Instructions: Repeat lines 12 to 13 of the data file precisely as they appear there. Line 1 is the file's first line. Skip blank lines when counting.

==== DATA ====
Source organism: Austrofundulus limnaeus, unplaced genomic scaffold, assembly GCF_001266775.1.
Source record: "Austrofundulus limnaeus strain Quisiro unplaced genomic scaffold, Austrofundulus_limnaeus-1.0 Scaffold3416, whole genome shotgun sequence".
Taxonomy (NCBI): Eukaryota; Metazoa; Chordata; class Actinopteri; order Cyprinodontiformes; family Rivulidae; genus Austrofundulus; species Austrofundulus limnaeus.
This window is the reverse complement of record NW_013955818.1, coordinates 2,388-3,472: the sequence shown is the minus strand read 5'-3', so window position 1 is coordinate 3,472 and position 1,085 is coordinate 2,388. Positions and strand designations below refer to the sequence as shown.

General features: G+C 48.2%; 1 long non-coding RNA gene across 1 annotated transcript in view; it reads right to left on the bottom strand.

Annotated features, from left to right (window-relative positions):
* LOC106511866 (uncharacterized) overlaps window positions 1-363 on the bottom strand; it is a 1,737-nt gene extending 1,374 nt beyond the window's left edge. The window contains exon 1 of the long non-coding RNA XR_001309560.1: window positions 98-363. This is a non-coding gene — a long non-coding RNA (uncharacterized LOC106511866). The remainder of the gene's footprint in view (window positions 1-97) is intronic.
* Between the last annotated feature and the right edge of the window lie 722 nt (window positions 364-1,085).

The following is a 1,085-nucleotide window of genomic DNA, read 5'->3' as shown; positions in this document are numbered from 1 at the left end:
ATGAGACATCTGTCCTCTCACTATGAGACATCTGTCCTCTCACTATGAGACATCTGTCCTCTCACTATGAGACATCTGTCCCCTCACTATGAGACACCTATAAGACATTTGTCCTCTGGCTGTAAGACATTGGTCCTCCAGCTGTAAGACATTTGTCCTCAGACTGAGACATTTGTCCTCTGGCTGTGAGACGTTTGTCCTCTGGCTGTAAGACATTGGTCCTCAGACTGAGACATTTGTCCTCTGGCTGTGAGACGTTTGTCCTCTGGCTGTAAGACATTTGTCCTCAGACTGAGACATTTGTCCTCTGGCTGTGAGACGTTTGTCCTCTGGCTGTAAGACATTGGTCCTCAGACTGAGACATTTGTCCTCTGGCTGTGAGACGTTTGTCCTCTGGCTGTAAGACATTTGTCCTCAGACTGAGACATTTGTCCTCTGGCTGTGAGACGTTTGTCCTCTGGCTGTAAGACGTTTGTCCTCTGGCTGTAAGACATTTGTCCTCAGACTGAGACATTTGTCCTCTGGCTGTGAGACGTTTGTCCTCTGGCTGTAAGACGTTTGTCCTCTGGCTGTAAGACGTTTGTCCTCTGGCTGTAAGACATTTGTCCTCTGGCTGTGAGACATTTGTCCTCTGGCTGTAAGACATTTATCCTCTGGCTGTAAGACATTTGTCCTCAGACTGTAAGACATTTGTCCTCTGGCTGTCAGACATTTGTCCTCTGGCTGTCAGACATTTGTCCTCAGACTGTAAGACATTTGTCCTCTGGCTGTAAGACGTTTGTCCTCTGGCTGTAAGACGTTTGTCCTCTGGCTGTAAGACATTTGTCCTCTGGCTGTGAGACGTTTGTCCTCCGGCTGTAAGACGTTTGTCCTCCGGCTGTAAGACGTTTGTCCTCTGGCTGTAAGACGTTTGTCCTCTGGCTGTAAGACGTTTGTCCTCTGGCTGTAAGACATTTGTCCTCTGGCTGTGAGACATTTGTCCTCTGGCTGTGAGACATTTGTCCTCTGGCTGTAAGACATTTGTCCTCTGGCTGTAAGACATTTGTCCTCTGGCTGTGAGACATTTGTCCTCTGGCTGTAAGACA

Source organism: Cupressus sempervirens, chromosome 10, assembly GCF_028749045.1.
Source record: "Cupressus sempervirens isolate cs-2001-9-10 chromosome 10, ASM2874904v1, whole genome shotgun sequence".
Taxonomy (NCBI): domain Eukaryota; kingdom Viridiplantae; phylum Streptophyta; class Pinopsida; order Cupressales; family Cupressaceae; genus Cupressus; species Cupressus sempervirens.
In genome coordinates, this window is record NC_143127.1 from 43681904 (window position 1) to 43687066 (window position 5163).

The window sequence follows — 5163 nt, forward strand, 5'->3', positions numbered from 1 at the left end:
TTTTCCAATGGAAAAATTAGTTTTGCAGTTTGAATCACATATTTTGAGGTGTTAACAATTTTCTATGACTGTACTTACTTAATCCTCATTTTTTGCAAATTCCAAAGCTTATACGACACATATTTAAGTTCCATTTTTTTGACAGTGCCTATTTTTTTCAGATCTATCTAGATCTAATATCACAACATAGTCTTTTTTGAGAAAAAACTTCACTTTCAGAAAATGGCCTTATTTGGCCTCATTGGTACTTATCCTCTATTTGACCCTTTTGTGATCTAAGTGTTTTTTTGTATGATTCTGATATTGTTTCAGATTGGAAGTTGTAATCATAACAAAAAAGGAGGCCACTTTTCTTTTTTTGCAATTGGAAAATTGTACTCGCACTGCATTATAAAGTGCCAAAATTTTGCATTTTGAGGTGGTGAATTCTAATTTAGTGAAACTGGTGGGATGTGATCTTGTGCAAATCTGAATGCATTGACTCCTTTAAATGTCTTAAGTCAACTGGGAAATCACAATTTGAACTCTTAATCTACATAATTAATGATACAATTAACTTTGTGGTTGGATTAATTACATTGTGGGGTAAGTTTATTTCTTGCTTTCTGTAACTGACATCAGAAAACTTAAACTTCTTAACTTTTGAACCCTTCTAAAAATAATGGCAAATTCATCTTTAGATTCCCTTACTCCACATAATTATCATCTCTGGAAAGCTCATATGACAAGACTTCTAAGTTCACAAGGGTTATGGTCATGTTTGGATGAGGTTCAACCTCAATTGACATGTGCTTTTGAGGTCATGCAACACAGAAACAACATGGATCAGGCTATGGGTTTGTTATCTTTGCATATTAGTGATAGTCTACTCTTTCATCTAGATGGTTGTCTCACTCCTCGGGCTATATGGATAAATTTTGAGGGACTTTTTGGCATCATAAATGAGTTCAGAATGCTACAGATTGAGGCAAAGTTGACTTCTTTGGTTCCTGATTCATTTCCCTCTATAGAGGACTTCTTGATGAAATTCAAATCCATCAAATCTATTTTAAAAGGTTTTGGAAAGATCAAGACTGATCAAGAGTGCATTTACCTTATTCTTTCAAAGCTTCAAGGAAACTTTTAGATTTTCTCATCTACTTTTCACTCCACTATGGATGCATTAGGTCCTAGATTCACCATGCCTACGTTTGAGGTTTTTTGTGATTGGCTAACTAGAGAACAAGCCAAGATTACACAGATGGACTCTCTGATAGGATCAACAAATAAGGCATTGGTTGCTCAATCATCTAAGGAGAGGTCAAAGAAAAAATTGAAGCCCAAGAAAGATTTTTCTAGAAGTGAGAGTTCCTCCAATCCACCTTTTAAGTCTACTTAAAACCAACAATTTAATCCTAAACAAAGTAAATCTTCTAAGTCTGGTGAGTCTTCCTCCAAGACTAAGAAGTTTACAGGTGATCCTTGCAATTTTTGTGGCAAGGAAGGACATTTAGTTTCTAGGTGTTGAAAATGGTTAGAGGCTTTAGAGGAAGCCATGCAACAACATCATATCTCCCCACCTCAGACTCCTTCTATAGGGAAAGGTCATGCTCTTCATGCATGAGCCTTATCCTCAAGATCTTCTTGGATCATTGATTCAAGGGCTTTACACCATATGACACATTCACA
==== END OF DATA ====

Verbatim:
Source record: "Cupressus sempervirens isolate cs-2001-9-10 chromosome 10, ASM2874904v1, whole genome shotgun sequence".
Taxonomy (NCBI): domain Eukaryota; kingdom Viridiplantae; phylum Streptophyta; class Pinopsida; order Cupressales; family Cupressaceae; genus Cupressus; species Cupressus sempervirens.